Sex life of the squid
Aristotle and the sex
life of squid
Cephalopod P0rn by Hokusai
In intelligence, the
Squid and the Octopus far outclass not merely all other members of the
mollusc phylum (e.g., clams and oysters -- no surprise there), but all other
invertebrates. They have impressive problem-solving abilities and, according
to some, a playful sense of humor. They are among the kinkier creatures,
mating violently and without concern for the exact gender or species of the
cephalopod they are hot for. (This story used to be on the internet, but it
has been censored)
Cephalopod eyes are
very similiar to mammalian eyes, and in some respects superior since they
have no blind spot. Their thick
nerves give them the quickest reaction time of any species. Their blood is
blue -- see my hemoglobin
piece. The biggest squid on record are more than
60 feet long, but there are almost certainly bigger ones in the deep.
Whaling is good for
squid, since their main natural enemy is the sperm whale, and their numbers
have exploded as whaling has decimated the whole population. Except for me,
however, they have few advocates, even though their eyes are bigger and
seemingly more affectionate than the cruel, beady eyes of the murderous
sperm whale. Greenpeace is no friend of the squid, and one of these days we
can expect to hear that some of the Rainbow Warrior mercenaries have
gone to their final reward,
trapped by the hooked tentacles of a
Colossal Squid and torn to pieces by its dual beaks.
I succeeded in becoming the #1 Google for "Sex
Life of the Squid" without actually posting anything about the sex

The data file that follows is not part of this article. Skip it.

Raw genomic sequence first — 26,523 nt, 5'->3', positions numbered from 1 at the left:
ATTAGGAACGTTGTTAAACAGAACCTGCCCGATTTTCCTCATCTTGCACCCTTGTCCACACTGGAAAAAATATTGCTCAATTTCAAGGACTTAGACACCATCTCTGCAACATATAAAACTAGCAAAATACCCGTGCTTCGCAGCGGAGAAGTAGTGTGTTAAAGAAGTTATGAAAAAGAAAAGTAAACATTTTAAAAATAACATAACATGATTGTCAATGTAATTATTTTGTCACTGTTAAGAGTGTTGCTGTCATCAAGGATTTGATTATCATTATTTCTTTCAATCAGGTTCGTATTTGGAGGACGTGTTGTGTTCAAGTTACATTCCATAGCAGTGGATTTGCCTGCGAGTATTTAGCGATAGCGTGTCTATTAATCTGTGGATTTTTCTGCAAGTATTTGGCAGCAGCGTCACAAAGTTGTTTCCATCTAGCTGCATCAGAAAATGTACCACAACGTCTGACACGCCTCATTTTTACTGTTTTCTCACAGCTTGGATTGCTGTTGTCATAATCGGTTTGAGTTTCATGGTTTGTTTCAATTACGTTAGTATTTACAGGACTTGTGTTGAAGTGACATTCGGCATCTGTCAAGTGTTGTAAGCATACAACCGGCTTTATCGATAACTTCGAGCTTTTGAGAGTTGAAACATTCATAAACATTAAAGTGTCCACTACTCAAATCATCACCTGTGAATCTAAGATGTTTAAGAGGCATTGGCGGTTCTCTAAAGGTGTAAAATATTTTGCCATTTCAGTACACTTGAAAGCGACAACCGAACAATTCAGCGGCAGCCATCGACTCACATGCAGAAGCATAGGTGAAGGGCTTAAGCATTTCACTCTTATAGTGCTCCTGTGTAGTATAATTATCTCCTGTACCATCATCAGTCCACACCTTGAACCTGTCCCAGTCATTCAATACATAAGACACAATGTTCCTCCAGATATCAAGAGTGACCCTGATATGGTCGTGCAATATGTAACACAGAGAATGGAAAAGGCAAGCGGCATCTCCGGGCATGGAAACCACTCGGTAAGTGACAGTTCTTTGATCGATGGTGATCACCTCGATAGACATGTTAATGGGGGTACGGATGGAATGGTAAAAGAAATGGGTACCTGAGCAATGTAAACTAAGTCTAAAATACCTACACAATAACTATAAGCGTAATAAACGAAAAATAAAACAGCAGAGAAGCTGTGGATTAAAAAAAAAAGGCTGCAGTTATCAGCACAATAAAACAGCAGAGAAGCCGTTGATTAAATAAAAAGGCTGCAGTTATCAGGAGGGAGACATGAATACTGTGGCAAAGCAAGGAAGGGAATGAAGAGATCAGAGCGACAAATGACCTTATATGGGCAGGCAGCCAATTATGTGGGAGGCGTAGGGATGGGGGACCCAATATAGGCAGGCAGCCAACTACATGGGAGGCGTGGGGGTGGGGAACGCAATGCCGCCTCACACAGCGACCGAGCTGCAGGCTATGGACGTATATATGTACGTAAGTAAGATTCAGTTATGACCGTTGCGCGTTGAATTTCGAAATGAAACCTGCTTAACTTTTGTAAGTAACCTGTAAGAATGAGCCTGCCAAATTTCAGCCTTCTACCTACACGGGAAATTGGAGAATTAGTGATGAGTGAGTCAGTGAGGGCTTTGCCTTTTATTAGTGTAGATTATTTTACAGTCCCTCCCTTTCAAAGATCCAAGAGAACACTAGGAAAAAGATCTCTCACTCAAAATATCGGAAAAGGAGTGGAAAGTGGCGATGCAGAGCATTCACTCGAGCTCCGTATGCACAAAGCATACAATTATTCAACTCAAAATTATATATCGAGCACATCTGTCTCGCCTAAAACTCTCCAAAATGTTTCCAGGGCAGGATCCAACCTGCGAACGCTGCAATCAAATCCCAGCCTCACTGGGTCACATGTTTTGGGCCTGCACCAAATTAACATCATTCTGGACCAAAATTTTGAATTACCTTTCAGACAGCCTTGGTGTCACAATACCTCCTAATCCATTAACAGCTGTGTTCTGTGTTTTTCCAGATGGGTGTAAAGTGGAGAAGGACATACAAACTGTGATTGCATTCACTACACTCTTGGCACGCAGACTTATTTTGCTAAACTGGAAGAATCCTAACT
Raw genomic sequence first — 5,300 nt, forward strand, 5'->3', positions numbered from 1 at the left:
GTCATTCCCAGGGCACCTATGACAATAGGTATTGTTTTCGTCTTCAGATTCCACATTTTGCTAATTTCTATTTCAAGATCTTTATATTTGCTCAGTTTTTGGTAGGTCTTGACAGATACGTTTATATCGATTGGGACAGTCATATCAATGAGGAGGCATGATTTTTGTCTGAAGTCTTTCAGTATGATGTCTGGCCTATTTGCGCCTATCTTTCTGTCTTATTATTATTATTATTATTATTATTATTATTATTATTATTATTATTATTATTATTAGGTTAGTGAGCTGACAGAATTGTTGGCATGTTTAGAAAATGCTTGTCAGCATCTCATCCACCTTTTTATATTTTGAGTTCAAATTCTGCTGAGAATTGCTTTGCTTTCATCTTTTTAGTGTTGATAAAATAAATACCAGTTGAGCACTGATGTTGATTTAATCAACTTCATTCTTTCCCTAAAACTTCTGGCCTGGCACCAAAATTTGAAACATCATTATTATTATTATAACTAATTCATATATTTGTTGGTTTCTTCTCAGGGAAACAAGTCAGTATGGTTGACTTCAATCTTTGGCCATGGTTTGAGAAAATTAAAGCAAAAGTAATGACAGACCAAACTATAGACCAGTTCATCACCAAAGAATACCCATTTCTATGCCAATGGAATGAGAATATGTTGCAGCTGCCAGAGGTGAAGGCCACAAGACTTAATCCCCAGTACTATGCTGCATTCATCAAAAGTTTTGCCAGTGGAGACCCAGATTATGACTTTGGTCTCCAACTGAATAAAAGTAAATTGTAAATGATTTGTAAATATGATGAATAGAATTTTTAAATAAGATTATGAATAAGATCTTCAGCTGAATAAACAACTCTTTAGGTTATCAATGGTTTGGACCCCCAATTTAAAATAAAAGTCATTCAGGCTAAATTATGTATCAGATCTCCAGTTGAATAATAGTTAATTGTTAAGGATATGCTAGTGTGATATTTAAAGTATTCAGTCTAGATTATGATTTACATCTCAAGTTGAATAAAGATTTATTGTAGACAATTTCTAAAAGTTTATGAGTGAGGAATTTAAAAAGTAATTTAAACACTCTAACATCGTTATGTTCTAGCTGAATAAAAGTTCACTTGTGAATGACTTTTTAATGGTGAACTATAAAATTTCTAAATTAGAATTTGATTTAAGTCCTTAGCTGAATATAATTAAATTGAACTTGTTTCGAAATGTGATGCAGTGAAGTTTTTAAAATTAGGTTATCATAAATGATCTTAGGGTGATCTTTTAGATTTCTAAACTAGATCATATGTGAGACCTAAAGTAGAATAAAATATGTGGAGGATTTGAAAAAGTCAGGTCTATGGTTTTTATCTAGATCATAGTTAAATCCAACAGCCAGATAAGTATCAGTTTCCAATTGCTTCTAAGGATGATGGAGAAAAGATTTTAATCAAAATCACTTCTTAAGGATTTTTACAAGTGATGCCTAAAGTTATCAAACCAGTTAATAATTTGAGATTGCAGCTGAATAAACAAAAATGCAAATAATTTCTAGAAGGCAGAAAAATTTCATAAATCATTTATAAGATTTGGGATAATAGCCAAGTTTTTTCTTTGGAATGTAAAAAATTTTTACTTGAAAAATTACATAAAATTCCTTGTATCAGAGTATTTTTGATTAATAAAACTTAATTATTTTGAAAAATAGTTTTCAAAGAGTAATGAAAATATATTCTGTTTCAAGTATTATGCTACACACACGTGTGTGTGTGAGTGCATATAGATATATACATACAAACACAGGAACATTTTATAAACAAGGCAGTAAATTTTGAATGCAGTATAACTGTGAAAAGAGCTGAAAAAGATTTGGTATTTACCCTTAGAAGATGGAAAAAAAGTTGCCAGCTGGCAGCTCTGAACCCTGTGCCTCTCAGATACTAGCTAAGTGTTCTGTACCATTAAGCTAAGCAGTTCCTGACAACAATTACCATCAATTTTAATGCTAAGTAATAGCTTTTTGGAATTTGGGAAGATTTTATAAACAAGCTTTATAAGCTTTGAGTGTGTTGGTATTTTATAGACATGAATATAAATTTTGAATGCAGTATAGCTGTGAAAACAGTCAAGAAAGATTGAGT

life of the squid.
The real place to go to for this kind of thing is
Pharyngula -- the project of a biology teacher who happens to
work about forty miles from where I grew up. Pharyngula is a
general-purpose biology blog, which gives considerable attention
to the politics of evolution and "intelligent design".
What is the plural of
Pharyngula -- octopus sex. Octopuses are promiscuous and
bisexual, and the female sometimes eats the male afterwards.
scoop on squid sex -- they do it "manually" with their
mating, and jealousy
Cuttlefish guys pretend to be girls in order to get close to
real girls being guarded by jealous husbands. (Cuttlefish are
closely related to squid).
And here's something on
tentacle rape in human fantasy -- not terribly
unrealistic, given the actual facts about cephalopod sex.
specializes in squid and other sea creatures.
This link shows cephalopods' astonishing ability to mimic
their surroundings for purposes of camouflage. Not only can they
match the background color, but on a rippling background, octopi
can ripple. Or they can scare off predators by changing their
shape to look frightening.
Below is a graphic version of a squid catching
a shrimp, stolen from comment #11
Note that the squid's two attacking arms move forward, while the
other eight arms curl back for body English. (A full scientific
analysis of this sequence is in
Fluorescent vampire squid
taking over the world
record for keeping squid alive in captivity is is 120 days, -- however,
the link just above says that squid are live-fast-die-young types and
rarely live longer than 200 days.
giant squid captured
Some good links
Evolutionary relationships of the cephalopods (squid, octopi, etc.) in the
More on the evolutionary relationships of the cephalopods
Hox genes in squid
Mystery octopus in Wisconsin
All original material copyright John J.